Legacy His original painting style, his unique use of colour, and – by the end of his career – his ability to reflect the true Castilian soul sparked El Greco’s success in Toledo. But he was a chameleon. Throughout his training he travelled from Crete to Venice and Rome, always perfecting the fashionable artistic techniques and capturing the spirit of the cities he temporarily called home. In Crete he picked up his conceptual style, learning to create impossible landscapes to represent invisible worlds. From there he moved to Venice, and in just three years mastered the use of oil paints to an astonishing degree. From Titian and Tintoretto – two influential Venetian painters – he learnt to create, mix and blend colours, contrasting and illuminating them to achieve maximum visual impact. In Rome he developed his skill for portraits and religious works. It was through his contact with the Mannerist style – a legacy of Michelangelo – that El Greco’s most renowned characteristic was born, the infamous elongated human form. But despite his talent for absorbing and reflecting the character of his surroundings, it was in Toledo that El Greco chose to make his home, starting a family there and remaining there until he died. He was born a Greek, trained as an Italian, but lived and died a Castilian - the most sincere character from the most traditional part of Spain.

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April 16 - April 30 2014

Is Granada’s Alhambra Palace a suitable day out for children? Jon Clarke took Maia, 8, and Alfie, 5, to find out how long their attention spans would last

2 5

Alhambra with two kids: is it all one uphill climb

Alfie quickly takes control of the map and works out which way we should be heading... obviously the castle and battlements...And somewhere we can find Lego or Playmobil!

But things start to snag when we meet the queues and tour groups entering the Nazaries Palace... time for a well earned sit down, and a promise of a scary group of lions to come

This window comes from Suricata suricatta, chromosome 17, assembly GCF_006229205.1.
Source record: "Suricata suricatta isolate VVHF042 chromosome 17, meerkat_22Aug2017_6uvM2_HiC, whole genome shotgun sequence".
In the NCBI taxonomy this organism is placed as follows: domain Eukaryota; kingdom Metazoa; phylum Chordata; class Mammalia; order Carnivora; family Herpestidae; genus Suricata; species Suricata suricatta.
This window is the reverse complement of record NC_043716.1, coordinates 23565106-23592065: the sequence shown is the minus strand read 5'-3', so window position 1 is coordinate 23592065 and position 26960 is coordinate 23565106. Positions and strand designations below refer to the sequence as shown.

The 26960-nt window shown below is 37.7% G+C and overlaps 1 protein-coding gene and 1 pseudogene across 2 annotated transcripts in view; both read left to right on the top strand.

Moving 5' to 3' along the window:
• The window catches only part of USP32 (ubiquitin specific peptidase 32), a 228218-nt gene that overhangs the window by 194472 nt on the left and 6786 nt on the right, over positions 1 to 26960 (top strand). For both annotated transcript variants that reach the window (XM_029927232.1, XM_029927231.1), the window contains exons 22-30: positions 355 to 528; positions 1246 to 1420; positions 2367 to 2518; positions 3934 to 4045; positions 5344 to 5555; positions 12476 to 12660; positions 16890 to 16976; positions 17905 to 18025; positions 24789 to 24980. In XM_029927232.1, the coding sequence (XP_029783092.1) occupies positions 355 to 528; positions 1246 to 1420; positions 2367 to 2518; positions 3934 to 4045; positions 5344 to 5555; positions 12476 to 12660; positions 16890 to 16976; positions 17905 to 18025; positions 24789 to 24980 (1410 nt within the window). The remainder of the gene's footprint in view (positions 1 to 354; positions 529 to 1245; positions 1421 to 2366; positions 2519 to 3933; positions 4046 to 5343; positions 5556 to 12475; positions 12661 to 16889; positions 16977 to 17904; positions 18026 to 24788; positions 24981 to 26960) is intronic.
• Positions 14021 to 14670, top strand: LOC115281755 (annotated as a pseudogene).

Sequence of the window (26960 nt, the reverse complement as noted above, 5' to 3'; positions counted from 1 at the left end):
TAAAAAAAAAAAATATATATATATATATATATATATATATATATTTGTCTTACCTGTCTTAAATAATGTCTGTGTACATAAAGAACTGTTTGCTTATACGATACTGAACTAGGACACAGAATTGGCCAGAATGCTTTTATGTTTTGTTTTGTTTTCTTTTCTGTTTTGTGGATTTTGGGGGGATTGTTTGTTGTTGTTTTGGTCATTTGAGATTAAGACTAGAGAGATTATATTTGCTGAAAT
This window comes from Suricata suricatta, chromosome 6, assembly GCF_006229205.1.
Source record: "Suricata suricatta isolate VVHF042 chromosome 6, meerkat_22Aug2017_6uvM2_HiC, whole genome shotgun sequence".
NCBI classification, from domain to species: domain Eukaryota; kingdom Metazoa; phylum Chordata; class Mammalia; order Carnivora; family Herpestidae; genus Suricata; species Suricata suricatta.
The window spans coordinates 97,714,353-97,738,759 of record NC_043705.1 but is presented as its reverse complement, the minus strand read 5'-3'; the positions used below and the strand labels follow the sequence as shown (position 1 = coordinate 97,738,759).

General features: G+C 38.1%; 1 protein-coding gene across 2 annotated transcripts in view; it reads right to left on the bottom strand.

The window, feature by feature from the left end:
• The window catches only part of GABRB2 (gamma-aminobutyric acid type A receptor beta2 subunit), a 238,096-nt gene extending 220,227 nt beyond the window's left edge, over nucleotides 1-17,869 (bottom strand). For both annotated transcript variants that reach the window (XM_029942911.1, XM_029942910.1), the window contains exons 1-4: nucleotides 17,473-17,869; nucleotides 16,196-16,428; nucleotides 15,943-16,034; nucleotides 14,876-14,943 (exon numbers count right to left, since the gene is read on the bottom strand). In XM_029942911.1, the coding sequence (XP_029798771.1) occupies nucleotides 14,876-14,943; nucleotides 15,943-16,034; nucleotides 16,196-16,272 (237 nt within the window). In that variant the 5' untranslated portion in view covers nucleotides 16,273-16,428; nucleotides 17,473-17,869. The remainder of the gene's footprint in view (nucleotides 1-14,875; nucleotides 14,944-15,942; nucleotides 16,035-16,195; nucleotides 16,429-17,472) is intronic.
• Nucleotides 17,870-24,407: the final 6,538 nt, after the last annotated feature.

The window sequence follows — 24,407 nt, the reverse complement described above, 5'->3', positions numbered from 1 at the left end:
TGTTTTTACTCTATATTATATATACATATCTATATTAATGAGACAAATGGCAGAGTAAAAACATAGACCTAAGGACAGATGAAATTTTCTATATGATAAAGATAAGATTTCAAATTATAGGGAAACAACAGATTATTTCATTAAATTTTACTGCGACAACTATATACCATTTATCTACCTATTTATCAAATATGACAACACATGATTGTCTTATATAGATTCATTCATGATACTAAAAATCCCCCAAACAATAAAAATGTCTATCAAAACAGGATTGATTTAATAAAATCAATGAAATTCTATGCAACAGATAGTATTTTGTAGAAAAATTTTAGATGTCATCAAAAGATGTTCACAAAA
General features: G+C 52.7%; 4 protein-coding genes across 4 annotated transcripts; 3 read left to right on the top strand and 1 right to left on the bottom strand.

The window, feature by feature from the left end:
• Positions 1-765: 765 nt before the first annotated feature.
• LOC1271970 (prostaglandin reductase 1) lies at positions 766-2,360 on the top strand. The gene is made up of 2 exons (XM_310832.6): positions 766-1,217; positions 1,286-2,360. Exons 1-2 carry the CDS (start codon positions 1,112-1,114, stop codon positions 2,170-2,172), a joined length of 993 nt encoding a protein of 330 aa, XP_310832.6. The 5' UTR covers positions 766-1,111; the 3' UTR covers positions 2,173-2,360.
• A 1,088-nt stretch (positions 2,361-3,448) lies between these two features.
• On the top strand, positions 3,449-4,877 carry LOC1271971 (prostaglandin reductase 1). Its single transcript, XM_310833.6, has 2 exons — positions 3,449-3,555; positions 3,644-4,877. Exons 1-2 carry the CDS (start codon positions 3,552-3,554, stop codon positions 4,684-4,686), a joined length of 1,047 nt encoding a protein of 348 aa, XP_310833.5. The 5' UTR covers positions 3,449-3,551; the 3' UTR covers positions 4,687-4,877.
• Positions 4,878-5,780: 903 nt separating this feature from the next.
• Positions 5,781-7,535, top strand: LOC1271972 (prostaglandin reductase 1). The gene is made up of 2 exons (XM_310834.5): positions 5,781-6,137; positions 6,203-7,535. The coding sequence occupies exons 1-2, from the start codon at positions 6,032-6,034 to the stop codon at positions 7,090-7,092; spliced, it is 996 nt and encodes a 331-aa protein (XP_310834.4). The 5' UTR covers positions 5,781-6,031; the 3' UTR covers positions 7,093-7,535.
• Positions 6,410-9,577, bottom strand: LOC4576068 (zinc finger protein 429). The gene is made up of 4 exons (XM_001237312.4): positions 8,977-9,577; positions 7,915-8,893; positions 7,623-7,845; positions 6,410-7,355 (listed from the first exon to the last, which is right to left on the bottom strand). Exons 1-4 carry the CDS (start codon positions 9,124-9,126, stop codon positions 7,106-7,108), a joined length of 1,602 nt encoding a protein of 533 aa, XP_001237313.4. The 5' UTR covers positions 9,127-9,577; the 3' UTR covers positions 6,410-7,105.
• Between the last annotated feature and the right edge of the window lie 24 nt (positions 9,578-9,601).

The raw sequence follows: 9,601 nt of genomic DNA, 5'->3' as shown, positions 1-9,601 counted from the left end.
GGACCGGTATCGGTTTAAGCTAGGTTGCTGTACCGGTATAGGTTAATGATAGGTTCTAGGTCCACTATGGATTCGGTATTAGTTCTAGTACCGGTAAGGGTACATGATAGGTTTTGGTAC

8

At least there is somewhere to get a drink

3

?

A climb to the top of the tower is not one for the faint hearted and hands must be held at all times... Mummy’s orders. But it’s at least a big highlight for the kids

6

‘Not another patio Daddy!’ We are starting to lose them as Moorish becomes boorish

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And these lions are pretty cool... if a bit smaller than we had hoped

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7 T

1

An early start is advisable to avoid the crowds. But getting a slot to visit the Nazaries Palace at 9.30am meant getting there at 8.30am to pick up the tickets. At least there is a great cafe at the entrance... and best of all, practically nobody about

The views from the top are spectacular, all the way to the snowcapped Sierra Nevada... ‘Why couldn’t we go there instead Daddy?’

The views are getting boring too... as we sail through the most famous palace in Spain at whistlestop speed

oo conclude, the Alhambra is a wonderful place to visit, but the conveyor belt of people - and endless maze of patios - in the Nazaries Palace isn’t fun for children. My advice: Definitely go early, or late (the Alhambra is open till 9pm) in the day, breeze through the palace part and spend longer in the grounds. They are stunning and you may even see a red squirrel (top left). Above all, stay a night in the city and enjoy a walk around the Albaicin quarter.


S emana S anta Special

www.theolivepress.es